When you think of first books for children, the ones that will introduce them to a lifetime of turning pages, you probably think of things like Little Red Hen, Guess How Much I Love You, or The Very Hungry Caterpillar. In addition to being classics, what these books have in common is that they’re set in a pastoral, agrarian world filled with plants and animals. This isn’t the world in which the vast majority of young readers exist, though. It seems only fair that they be exposed to stories that take place in urban environments more like the ones they encounter every day.
Now, I wouldn’t recommend going as far as the Oxford Junior Dictionary has and replacing nature words like “acorn” with technological terms like “broadband.” By all means, maintain a healthy dose of the outdoors in your bedtime reading program, but remember that books with contemporary settings can be just as comforting and entertaining as their more traditional counterparts.
Last Stop on Market Street, written by Matt de la Peña and illustrated by Christian Robinson, is a perfect example. It follows a small boy as he follows his grandmother through a crowded city, wondering why things are the way they are: “How come we gotta wait for the bus in all this wet?” For this, as she does for all his questions, his grandmother has an answer: “Trees get thirsty, too.” Some people in the city have cars, but Nana points out that those people don’t get to ride the bus and meet all the different characters that her grandson does. Those other people with expensive headphones in their ears? They can’t hear the busker playing his guitar. By the time the pair winds up helping serve food at a soup kitchen, the boy has learned that there’s beauty in diversity and satisfaction in being a part of your community. It’s not a lesson that weighs heavily on the reader, though. This is primarily a tale of basic pleasures, exactly the kind a child will enjoy. In its simple profundity, and especially in its colorful cover art, it brings to mind The Snowy Day by Ezra Jack Keats, which is no bad thing.
Urban grandmothers must be having a moment, because among the Caldecott Honor books of this year was Nana in the City by Lauren Castillo. Somewhat like Last Stop on Market Street, it features a young boy’s excursions on the town with his Nana, but where the underlying theme of that book was broadly social, this one is about more personal issues. Castillo’s protagonist is a bridge-and-tunnel kid visiting the metropolis for the weekend, and he’s not too keen on the idea: “The city is loud. / The city is filled with scary things. / It is no place for a nana to live.” When she knits him a bright red superhero cape, though, he discovers bravery within and begins to embrace the place. Busy, yes, and also loud, but “filled with extraordinary things.” Castillo’s been making the ordinary extraordinary for some time now. If you get a chance, seek out an older book she illustrated, What Happens on Wednesdays—it’s a perfect encapsulation of a preschooler’s mentality as she goes about a typical day. it’s out of print now, but maybe this year’s honor will encourage her publisher to bring it out again.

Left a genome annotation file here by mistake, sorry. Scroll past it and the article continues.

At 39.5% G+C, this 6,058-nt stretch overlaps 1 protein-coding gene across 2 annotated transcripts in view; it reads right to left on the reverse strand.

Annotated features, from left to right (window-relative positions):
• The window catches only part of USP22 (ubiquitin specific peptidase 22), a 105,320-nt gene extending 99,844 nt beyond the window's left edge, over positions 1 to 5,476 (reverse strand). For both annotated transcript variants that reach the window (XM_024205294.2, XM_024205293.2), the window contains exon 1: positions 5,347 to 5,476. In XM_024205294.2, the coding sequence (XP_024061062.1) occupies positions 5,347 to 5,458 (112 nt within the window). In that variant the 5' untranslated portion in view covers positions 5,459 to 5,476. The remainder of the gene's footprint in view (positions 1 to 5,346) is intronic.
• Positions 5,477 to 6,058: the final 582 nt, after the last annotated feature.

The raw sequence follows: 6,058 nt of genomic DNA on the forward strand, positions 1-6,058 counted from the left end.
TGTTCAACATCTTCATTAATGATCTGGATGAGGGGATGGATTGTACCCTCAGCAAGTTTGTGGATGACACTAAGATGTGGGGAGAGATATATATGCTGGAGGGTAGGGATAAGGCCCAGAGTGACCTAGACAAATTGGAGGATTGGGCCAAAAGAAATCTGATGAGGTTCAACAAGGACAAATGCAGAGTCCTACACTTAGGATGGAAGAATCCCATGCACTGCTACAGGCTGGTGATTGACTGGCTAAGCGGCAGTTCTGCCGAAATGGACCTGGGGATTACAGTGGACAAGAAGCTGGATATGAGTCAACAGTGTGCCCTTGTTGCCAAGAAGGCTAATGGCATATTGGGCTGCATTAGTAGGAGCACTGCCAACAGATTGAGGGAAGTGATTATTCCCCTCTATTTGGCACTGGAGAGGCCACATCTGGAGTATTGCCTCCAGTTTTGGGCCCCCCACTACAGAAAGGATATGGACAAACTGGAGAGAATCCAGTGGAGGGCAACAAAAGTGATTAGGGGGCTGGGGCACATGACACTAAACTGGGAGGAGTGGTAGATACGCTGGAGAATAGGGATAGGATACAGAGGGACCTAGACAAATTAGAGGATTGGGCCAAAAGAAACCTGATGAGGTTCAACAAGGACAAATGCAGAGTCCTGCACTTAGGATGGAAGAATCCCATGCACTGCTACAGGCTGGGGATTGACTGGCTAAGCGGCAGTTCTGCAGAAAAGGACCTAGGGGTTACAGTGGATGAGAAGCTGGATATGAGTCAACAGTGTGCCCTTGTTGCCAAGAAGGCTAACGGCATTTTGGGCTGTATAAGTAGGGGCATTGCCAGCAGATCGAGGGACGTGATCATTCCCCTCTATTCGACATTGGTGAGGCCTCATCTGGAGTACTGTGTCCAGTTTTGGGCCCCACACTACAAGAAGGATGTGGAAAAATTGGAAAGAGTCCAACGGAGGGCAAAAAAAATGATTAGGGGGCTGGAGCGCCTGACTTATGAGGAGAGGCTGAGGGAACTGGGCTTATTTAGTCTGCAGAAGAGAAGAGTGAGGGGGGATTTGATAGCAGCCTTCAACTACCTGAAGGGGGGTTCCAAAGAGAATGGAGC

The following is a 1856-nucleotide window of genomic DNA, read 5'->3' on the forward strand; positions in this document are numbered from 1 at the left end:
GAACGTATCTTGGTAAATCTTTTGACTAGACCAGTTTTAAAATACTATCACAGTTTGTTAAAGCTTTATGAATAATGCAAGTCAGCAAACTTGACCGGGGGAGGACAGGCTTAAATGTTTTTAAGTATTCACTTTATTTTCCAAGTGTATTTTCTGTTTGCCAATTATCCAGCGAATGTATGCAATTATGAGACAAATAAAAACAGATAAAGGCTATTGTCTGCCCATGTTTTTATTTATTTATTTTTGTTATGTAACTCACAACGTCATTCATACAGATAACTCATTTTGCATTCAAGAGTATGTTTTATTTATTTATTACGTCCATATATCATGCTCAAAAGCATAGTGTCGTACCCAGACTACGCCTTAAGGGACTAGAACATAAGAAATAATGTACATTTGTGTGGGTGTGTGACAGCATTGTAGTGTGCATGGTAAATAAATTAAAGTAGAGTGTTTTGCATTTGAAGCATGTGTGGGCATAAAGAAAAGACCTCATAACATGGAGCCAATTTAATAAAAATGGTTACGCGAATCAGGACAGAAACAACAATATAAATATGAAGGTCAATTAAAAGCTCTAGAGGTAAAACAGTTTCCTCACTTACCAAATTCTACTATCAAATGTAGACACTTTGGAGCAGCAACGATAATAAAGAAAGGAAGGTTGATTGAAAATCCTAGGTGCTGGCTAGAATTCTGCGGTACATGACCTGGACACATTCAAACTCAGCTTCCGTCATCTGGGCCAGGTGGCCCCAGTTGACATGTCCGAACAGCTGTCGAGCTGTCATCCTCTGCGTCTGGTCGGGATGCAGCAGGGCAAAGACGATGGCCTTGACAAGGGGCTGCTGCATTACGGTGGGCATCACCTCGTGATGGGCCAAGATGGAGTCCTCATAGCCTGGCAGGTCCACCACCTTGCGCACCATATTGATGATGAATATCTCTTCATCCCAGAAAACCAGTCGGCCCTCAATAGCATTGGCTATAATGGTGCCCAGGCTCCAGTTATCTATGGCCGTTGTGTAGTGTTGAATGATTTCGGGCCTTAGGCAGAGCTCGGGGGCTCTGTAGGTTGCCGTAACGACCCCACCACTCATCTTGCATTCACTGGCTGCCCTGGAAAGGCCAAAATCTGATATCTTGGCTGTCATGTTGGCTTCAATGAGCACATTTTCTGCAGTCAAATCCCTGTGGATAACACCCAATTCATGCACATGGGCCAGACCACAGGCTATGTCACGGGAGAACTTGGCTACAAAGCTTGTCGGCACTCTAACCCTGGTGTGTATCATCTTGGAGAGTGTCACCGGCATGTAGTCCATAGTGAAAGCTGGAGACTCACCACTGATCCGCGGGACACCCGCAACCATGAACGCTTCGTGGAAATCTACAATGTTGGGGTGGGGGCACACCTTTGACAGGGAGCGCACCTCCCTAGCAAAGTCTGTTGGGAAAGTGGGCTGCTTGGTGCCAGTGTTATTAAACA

There are big cities in the Antipodes, too, and Bob Graham is familiar with them. He’s an Australian writer and artist in the middle of a long career in children’s literature, one who employs a fairly cute and cartoonish style that’s somehow convincingly realistic at the same time. His technique is in full effect in The Silver Button, a book of small moments writ large. Just at ten o’clock in the morning, a baby stands for the first time while his big sister draws a duck. Outside the scale expands and the camera pulls back to show what else is happening around town—a jogger jogs, a soldier departs, office workers bustle, a tanker heads across the bay toward China. We see in a flash how big the world really is, returning through the window before the clock finishes striking the hour. Big sis finishes her drawing, mother hugs the baby, and the reading child understands the city can be just as nurturing a nest as the fields and farms of her great-great-grandparents’ generation. Reassurance and relevance—what could be better?
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